The Washington Post yesterday notified 1,350 employes represented by the Newspaper Guild that it has unilaterally implemented economic provisions ot its last contract offer, which had been rejected by the union.

The Post said news and commercial workers will get immediate raises averaging 6.6 percent and will receive wage and fringe benefit increases averaging 6 percent next year and 5.8 percent in 1985.

The decision to impose the economic terms of the contract offer came after union members rejected it earlier this month and the newspaper declared an impasse in negotiations with the union. The Post issued a statement yesterday saying the newspaper "reluctantly concluded that the 14-month negotiations with the guild have reached a deadlock, and we wanted the employes in the unit to receive long overdue raises."

Martha Hamilton, chairperson of the union bargaining committee, said, "What The Post did is arrogant, abusive and shortsighted. We think it's a serious mistake that threatens serious damage to the Post's most intangible and most important asset--the way its employes feel about the place where they work."

The union is preparing to file an unfair-labor-practices complaint against the newspaper for refusing to continue contract talks, she said. "The only issue on which the two parties are far apart is on whether or not to bargain," Hamilton said.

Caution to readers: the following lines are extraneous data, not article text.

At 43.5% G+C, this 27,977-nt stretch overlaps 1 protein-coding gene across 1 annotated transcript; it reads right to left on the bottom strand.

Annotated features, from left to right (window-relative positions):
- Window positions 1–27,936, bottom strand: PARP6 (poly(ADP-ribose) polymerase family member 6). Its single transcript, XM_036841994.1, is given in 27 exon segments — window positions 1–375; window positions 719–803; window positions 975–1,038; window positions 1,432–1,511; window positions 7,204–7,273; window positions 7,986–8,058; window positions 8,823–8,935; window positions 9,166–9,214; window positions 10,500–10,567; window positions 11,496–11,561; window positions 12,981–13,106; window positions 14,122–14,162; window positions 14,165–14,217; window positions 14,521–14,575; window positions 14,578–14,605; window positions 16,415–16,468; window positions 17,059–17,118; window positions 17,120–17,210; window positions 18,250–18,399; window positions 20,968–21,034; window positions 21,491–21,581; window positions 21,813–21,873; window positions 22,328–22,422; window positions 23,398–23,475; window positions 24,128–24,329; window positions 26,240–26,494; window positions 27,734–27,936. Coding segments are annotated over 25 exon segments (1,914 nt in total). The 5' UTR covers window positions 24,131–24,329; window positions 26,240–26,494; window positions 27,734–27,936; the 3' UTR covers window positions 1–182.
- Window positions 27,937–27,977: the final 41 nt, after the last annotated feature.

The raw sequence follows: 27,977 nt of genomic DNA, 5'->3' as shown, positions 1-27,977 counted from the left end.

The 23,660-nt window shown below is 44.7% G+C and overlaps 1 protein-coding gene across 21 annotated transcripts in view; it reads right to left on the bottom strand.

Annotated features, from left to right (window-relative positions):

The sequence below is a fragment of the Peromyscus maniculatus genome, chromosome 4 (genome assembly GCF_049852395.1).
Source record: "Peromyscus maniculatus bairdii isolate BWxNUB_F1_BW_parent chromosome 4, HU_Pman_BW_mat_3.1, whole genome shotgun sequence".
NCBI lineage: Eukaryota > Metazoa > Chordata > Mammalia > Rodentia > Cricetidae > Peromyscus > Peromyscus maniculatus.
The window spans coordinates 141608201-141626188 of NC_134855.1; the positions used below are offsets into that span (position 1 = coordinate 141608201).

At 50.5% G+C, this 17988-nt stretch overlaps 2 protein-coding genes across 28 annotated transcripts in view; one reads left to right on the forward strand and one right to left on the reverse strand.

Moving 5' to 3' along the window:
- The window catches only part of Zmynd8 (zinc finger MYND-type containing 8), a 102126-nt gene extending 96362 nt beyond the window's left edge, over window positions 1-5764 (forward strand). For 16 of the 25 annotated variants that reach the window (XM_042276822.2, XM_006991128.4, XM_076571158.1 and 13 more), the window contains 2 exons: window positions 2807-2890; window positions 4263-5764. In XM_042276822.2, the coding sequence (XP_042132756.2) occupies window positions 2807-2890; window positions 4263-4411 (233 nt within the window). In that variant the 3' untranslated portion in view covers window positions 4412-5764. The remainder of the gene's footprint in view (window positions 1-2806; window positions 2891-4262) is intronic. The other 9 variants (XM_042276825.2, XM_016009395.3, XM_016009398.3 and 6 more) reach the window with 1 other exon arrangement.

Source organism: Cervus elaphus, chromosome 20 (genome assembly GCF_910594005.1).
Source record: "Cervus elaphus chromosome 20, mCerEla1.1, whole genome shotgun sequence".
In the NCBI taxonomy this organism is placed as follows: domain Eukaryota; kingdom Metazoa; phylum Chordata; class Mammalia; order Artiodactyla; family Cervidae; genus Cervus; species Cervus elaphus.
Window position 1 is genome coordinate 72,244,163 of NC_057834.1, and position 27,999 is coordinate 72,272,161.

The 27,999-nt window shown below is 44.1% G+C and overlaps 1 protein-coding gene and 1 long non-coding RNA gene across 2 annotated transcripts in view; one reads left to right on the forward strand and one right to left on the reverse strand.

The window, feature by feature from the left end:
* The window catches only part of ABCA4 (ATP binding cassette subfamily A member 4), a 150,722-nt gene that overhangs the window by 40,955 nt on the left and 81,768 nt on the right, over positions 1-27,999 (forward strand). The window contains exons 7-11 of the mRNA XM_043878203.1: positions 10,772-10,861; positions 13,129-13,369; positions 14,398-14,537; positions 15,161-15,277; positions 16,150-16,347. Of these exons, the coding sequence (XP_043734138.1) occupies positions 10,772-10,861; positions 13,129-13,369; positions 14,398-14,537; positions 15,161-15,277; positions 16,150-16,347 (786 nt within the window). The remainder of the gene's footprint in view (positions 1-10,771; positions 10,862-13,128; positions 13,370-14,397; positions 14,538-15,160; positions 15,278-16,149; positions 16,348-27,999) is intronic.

The Newspaper Guild's contract with The Post expired in July 1982. Though negotiations produced tentative agreements on many provisions of a new contract, there was no consensus on key economic provisions. The union continued to ask for higher minimum pay scales and cost-of-living protection in addition to the wage and fringe benefit improvements offered by the company.

The company's announcement that it was imposing its final wage and benefits offer did not discuss the status of the non-economic provisions of the contract, such as work rules and job classifications. A company spokesman said no decision had been made on those contract terms, which under federal labor law can be modified by the company.

"The Post still wishes to enter into a new contract with the guild," said Boisfeuillet Jones Jr., counsel to the paper. He said the paper "will continue to respect the guild as the bargaining representative" of news, advertising and commercial workers.

Under the wage package implemented Monday, guild workers will get immediate raises ranging from $41 to $78 a week. In addition, part of the increase was made retroactive to the expiration of the old contract, producing lump-sum payments of as much as $2,800 for top-paid reporters and editors.

The package includes increases of up to 40 percent in pension benefits, expanded health insurance coverage, increased auto expense allowances and larger differentials for night work and certain positions. In addition, the newspaper agreed to set up a tax-deferred-savings plan, under which employes can contribute up to 2 1/2 percent of their salary and the company will match it.

The Post's action raises the minimum pay for reporters, editors and photographers from $557 a week to $616.50 a week. The company said the average pay of reporters will rise immediately to $43,500 a year.